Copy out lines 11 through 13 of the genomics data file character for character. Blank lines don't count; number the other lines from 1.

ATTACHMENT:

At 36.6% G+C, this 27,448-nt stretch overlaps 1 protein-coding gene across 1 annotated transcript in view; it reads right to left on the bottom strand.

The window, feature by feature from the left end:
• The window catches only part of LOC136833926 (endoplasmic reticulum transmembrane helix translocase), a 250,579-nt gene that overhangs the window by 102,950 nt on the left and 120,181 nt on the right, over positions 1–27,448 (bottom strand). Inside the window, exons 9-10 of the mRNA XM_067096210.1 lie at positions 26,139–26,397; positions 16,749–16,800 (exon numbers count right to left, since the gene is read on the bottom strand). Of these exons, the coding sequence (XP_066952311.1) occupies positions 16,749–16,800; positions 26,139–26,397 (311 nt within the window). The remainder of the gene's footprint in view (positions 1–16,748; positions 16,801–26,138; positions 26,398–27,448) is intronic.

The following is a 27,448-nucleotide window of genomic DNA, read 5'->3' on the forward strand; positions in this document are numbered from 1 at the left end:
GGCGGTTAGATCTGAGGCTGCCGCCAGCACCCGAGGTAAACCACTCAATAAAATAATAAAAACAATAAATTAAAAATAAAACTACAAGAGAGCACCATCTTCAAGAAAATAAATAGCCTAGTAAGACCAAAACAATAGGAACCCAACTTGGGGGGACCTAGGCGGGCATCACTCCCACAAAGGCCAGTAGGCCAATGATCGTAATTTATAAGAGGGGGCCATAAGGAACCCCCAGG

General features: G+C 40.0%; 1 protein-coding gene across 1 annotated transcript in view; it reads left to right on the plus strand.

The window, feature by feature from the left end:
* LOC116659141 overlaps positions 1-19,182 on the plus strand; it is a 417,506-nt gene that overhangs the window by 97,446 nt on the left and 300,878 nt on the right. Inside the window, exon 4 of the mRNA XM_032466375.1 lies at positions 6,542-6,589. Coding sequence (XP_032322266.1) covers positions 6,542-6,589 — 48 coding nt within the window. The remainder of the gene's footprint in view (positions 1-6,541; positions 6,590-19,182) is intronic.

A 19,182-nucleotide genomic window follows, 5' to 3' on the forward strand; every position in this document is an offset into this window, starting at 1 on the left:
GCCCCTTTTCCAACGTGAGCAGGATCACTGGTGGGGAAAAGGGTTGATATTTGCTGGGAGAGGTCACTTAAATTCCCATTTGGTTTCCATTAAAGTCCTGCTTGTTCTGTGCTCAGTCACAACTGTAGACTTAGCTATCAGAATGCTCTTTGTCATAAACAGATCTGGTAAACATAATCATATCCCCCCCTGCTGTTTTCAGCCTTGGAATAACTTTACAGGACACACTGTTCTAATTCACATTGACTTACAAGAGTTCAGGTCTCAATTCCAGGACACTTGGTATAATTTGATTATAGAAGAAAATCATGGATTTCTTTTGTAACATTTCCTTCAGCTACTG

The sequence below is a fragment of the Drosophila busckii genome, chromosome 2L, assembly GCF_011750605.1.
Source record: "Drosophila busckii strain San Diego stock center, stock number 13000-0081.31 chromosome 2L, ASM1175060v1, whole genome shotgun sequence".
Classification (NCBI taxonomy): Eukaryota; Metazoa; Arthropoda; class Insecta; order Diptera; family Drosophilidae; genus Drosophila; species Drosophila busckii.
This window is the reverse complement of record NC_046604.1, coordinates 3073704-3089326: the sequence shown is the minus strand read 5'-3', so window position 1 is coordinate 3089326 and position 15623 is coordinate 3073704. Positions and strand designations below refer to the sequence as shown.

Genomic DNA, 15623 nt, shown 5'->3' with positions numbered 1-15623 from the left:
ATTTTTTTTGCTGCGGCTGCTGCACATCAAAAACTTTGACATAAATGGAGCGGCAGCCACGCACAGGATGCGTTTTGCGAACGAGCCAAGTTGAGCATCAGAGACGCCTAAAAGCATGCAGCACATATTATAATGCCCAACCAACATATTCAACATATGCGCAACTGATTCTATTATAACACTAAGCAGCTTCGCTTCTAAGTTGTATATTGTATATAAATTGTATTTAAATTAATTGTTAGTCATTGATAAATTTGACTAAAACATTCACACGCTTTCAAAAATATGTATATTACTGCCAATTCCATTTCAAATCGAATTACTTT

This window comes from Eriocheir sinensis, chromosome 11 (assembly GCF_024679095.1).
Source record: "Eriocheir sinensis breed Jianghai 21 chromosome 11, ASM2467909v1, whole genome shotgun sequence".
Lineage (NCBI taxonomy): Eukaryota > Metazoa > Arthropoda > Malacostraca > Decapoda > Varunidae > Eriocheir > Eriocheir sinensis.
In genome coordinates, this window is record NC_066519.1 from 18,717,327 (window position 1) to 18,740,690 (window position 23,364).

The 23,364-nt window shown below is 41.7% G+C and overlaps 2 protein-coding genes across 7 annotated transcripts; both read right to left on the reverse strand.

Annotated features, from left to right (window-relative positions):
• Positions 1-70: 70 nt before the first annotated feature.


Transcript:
The sequence below is a fragment of the Drosophila busckii genome, chromosome 2L, assembly GCF_011750605.1.
Source record: "Drosophila busckii strain San Diego stock center, stock number 13000-0081.31 chromosome 2L, ASM1175060v1, whole genome shotgun sequence".
Classification (NCBI taxonomy): Eukaryota; Metazoa; Arthropoda; class Insecta; order Diptera; family Drosophilidae; genus Drosophila; species Drosophila busckii.